Monday, July 6, 2009

Bob Terrell: A Remembrance of a Beginning

That old Underwood typewriter in the foreground of the above photo is similar to the one I was presented as a rookie sports writer--and the youngest person in the newsroom, meaning I got the oldest typewriter--in 1964. In the photo below, Bob sits in the press box at McCormick Field, home of the Asheville Tourists. Oh, could I tell you some stories ...

About two weeks ago, in the middle of June, the man who gave me my first job in the newspaper business died at 80 after nearly 60 years of writing every day. Bob Terrell was a beloved columnist of a type that rarely exists any longer: he was of the people, his people, the people of the mountains of Western North Carolina.

I never really thought of Bob as a hero or as anything above the crowd, though I always respected him as a storyteller and as a man who produced. He not only wrote his column nearly forever, but he produced about 70 books (many of them column collections, but many not). He was a good guy, a man with a terrific sense of humor and a man who understood those around him about as well as anybody could. He was not complicated and he saw right and wrong in vivid color. When Muhammad Ali changed his name from Cassius Clay and refused to enter the U.S. Army ("I ain't got nothing against no Viet Congs"), Bob was livid and banned the boxer's name--in any form--from the pages of the Asheville Citizen-Times sports section. This was at the height of Ali's career.

He was always for the government, against those who opposed it, for God and against behavior that he considered anti-Christian. Very clear on every point, always. I didn't always agree with Bob--I didn't generally agree with Bob, in fact--in many things, but I always liked and respected him and thought he was held in proper esteem for a guy who made a mark.

Following is a piece of a chapter of my book, Burning the Furniture, dealing with meeting Bob for the first time and getting my first job at a newspaper. He didn't have to hire me. He did, though. I remain grateful 45 years later.

***

Anybody who has ever worked in a newsroom, especially a newspaperroom, understands why people who have been called “ink-stained wretches” generally considered other work beneath them.

The first time I walked into a newsroom—a late August afternoon in 1964—I couldn’t see enough of it in my view shed. I turned around, and looked at people and machines; listened to clattering, urgent noises; smelled cigarette smoke and coffee and paste and an asphalt- and oil-tinged breeze off the parking lot, As it wafted through open metal-framed windows. I wanted to touch something, and knew instinctively that a final level of stimulation would complete this sensual feast.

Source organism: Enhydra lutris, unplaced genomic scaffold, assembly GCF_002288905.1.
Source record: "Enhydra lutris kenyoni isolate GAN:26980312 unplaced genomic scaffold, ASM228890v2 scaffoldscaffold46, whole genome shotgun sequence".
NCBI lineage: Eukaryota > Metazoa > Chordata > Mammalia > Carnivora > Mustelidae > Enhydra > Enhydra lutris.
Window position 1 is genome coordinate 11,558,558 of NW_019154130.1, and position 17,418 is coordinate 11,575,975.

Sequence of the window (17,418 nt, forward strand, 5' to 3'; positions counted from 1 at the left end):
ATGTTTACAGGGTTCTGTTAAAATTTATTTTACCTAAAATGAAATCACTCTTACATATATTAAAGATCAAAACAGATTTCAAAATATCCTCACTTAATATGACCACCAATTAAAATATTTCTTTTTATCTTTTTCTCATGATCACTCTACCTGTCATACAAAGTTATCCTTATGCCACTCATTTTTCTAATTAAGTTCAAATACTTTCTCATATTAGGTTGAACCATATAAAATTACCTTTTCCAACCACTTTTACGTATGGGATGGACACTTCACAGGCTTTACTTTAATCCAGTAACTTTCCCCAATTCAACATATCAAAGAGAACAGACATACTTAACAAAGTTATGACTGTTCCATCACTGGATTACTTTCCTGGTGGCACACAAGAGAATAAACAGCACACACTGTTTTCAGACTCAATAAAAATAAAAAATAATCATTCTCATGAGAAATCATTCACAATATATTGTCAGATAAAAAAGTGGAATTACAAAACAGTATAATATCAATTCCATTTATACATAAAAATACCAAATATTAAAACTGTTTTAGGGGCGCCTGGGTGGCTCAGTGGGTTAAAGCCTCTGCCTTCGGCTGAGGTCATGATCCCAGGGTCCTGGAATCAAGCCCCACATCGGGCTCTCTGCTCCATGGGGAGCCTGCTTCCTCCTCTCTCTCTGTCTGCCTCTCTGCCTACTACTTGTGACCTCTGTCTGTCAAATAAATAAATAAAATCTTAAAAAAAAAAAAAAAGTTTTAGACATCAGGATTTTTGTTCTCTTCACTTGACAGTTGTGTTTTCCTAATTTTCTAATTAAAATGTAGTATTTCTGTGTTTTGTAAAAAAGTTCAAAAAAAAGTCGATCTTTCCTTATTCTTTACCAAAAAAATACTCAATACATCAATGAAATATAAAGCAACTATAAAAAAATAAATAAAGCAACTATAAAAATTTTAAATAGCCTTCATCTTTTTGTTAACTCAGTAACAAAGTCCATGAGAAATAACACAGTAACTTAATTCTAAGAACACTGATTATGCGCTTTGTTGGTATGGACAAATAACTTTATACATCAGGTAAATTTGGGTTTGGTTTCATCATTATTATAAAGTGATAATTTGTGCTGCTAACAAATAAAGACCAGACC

As I sat in front of Bob Terrell’s editor’s chair in the sports department as he interviewed me for a “copy boy” job, my head continued to roam. His office had walls only rib high and above that I could see the activity at the city desk; I could watch reporters type and argue on telephones simultaneously; I saw the AP wire editor as he tore copy or watched AP Photos as they rolled out of their machine in magical fashion, making a screeching noise. At one point, I heard Bob say, “Dan, are you listening?” and I realized I’d strayed from the interview. I said, “This looks like so much fun. I want to do it.” I think the depth of sincerity of that innocent pronouncement from an 18-year-old who’d barely ever held a job got me a desk, a chair and a typewriter that I didn’t know how to use, starting that day, that minute.

The pay was $5 a day no matter how many hours were in that work day, and Bob wanted me to work every day until I could type well enough to write. Every day, no matter how many it took. He wanted me in the office at 4 and out at midnight. I was to type the whole time that I wasn’t carrying somebody else’s copy to the composing room—I was, after all, a copy boy—and he didn’t care what I typed. As soon as I had a feel for the keyboard, regardless of how fast or accurately I typed, I would begin with briefs, then headlines, then captions. I would learn layout and be responsible for putting the paper out. All this before I could cover a game, conduct an interview, write a news or feature story.

Bob put the old warrior and outdoor editor Al Geremonte on me as my personal coach. Al, a Boston native and former platoon sergeant who’d fought at Guadalcanal, carried a blue editing pen and wore it out on me. He called me “Kid” in a thick Massachusetts-Italian accent and told me newspaper stories when he wasn’t teaching me newspaper skills. I learned later that the stories are—in the long run—as valuable as writing, editing, layout and all the other things I had to learn to do. He gave me structure and purpose, a framework for a career.

Every day I came in, for the longest time, I passed through the door with the same wonder at being here, the sensual overload, the feeling that I was supposed to be in this place at this time, and that something good was in store for me.

It seemed only minutes before I could type well enough to get other assignments, slowly at first, then almost nightly for a while. I hadn’t been at the Asheville Citizen for more than three months before I put out a paper by myself for the first time. I drew sports pages on layout dummies, read AP and local copy and corrected it, typed headlines, captions and all the rest, in a slow, careful, halting manner as I looked for the right keys. Al and Bob and Richard Morris and the one or two others who worked in the department up and left one night, saying, “It’s yours. Do it right.” And I did. Al had taught me how. I wasn’t even nervous about it.

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